Barbed Wire on the Prairie, by artist Maurice de Bevère, aka Morris, and writer René (Asterix) Goscinny, is a Ronseal title: it does exactly what it says on the tin. Our story concerns the introduction of barbed wire to the American prairies, something that was literally as well as figuratively divisive, pitting farmers against powerful cattle barons in a land where meat was king.

The book opens with a brief essay on the growth of the cattle industry in the Wild West, and the inevitable confrontations this caused between the cowboys driving the massive herds and the poor farmers whose land they were often driving them across, with predictable consequences for the farmland. It’s one such cattle baron, Cass Casey, and his attempt to have a farmer lynched that sees Lucky Luke join our tale. Luke is the only person that won’t sit by and do nothing while an innocent man is hanged. Casey foolishly tries to out-draw our hero, something many men have tried, none with any success. Defeated and enraged, Casey vows revenge on the farmer, Vernon Felps, and his new guardian angel.

And so begins a campaign of harassment that leaves Vernon with little choice but to erect barbed wire fencing. This is such an incendiary idea that when Luke and Vernon try to buy it in the local store the storekeeper flees town with his family. So they order it from out of town, and the stagecoach is hijacked and wrapped in the wire. Eventually Luke has to resort to subterfuge, disguising himself as an Indian to sneak past Casey’s roadblocks. Much of the action revolves around the barbed wire, both the acquisition of it and the imaginative uses that it can be put to when used against a larger force by an imaginative protagonist.

Luke continues to thwart the many and varied attempts to drive Vernon off his land, and things escalate, as these things usually do, with everyone suffering, until Mother Nature herself steps in to draw matters to a close.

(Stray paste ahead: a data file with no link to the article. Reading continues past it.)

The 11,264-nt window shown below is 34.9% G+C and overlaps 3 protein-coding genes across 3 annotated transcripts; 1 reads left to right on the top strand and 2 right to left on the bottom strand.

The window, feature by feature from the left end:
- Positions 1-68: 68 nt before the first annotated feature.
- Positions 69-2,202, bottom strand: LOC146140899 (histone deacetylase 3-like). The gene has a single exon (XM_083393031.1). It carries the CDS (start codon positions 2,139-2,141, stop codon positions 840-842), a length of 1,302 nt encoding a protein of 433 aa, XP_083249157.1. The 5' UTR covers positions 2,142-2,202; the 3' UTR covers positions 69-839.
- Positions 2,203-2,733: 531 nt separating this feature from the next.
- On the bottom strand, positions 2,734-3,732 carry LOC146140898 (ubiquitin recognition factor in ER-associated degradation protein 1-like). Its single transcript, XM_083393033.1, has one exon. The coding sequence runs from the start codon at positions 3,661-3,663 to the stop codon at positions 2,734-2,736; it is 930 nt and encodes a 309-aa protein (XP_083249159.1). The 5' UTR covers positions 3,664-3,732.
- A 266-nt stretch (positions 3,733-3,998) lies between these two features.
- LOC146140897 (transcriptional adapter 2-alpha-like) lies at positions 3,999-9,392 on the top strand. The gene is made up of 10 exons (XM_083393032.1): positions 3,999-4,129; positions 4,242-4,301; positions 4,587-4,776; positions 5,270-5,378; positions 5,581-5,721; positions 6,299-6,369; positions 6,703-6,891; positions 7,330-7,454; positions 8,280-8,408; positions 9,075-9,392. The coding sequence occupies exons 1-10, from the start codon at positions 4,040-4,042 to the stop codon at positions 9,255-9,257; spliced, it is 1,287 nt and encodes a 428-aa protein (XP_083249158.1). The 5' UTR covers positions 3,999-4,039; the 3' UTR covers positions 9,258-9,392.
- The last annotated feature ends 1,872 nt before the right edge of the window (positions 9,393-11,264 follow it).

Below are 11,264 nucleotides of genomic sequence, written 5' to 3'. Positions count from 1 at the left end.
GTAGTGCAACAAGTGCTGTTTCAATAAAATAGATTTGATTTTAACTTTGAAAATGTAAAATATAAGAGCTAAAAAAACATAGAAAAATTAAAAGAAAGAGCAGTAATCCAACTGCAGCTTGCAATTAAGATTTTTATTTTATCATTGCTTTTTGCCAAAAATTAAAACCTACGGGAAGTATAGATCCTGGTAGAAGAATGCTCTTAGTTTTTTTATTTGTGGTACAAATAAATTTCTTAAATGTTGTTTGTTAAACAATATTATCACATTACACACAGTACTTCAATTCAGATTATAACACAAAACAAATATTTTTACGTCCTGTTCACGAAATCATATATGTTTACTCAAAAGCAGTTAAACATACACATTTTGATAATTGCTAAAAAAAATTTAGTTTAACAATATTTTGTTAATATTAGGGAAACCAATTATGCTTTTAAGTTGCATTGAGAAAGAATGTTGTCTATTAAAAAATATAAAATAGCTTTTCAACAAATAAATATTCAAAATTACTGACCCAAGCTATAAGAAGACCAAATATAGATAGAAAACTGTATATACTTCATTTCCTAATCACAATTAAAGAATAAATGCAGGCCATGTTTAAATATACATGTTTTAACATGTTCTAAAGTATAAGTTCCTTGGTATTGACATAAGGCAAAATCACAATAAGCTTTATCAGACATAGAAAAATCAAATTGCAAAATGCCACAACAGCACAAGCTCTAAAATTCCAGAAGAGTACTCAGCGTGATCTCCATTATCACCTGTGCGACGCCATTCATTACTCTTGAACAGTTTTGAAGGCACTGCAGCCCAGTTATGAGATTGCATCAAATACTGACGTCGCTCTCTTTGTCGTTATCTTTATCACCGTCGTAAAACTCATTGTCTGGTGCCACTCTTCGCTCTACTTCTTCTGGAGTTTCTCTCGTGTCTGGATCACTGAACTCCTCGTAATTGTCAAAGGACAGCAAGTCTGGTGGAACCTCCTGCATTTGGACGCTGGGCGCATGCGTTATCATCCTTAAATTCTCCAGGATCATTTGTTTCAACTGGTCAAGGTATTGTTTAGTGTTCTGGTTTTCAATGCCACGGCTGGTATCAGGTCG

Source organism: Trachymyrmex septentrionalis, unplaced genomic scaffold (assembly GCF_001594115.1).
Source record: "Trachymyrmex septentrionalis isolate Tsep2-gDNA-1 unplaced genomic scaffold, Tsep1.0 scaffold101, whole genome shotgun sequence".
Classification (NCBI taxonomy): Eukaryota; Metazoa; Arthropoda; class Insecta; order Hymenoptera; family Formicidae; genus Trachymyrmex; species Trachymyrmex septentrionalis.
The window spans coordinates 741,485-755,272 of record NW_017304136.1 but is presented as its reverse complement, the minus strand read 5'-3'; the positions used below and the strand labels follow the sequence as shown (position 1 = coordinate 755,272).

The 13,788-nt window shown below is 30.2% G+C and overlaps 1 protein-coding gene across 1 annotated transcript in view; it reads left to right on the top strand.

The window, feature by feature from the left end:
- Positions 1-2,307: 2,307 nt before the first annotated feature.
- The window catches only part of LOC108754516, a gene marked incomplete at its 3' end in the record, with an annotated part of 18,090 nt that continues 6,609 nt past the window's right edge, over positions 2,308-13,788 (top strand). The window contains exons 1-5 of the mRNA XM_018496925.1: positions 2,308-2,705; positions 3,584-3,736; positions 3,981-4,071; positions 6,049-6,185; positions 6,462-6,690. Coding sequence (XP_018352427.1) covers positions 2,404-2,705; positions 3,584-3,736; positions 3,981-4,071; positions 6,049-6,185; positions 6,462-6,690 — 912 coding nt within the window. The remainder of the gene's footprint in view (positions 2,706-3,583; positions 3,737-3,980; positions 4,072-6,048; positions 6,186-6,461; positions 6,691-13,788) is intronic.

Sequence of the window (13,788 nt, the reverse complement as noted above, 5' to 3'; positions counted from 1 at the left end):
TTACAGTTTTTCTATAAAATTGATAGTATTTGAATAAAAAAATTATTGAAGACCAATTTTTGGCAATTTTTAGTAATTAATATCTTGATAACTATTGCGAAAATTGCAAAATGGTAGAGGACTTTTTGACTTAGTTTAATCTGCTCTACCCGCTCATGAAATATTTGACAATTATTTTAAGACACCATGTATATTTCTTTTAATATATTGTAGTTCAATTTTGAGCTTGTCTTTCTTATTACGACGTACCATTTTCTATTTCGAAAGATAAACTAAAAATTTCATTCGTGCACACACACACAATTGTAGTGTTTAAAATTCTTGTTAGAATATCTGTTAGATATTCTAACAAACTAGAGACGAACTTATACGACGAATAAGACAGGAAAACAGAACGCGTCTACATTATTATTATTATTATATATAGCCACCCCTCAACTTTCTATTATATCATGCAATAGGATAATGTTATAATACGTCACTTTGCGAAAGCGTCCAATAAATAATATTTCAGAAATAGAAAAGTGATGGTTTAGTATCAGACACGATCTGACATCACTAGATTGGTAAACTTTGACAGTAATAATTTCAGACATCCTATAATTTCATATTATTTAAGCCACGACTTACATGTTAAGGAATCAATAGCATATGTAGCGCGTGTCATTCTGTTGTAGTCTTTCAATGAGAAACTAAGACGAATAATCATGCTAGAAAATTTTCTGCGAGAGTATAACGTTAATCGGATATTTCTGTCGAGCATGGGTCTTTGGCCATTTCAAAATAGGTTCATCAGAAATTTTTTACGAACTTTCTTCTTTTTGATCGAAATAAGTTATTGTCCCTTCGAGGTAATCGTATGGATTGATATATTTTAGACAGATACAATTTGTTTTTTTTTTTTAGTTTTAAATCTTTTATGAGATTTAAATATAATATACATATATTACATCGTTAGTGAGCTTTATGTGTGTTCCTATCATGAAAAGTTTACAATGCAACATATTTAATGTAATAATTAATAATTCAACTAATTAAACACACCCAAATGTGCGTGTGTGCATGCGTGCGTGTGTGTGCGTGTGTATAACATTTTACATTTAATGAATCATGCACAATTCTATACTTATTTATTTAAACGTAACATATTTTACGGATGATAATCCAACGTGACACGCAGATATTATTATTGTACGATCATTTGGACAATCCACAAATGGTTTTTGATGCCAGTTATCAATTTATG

Much like In the Shadow of the Derricks, which touched upon the environmental damage wrought by the petroleum industry, this book has a strong green message, especially as the creators were well aware of the harm that would be done to the land in question by excessive grazing in later years. As always, the historical research is accurate and detailed, though never at the expense of the plot, with Morris and Goscinny only too happy to deviate from historical fact when it meant a funnier story.

Morris’s artwork is slick, even if many of the backgrounds are sparse, and this book lacks the ugly characters that mar some of the other titles. Though mostly drawn in strip form, larger panels are used effectively throughout when necessary; usually to show one of the novel ways that Luke has used barbed wire.

The book is fairly wordy, unlike, for example, the Tintin books, where slapstick is often used to provide welcome breaks from a bulk of dialogue or exposition. However, it is easy to follow, even for fairly young readers. Goscinny manages, as always, to pack a lot into the story, whether it’s historical detail or plot, and he uses many familiar Western tropes, often subverting them in amusing ways. In a genre full of anti-heroes, Lucky Luke is also an admirably moral character. As always, it’s his sharp mind, rather than his sharpshooting, that ultimately saves the day.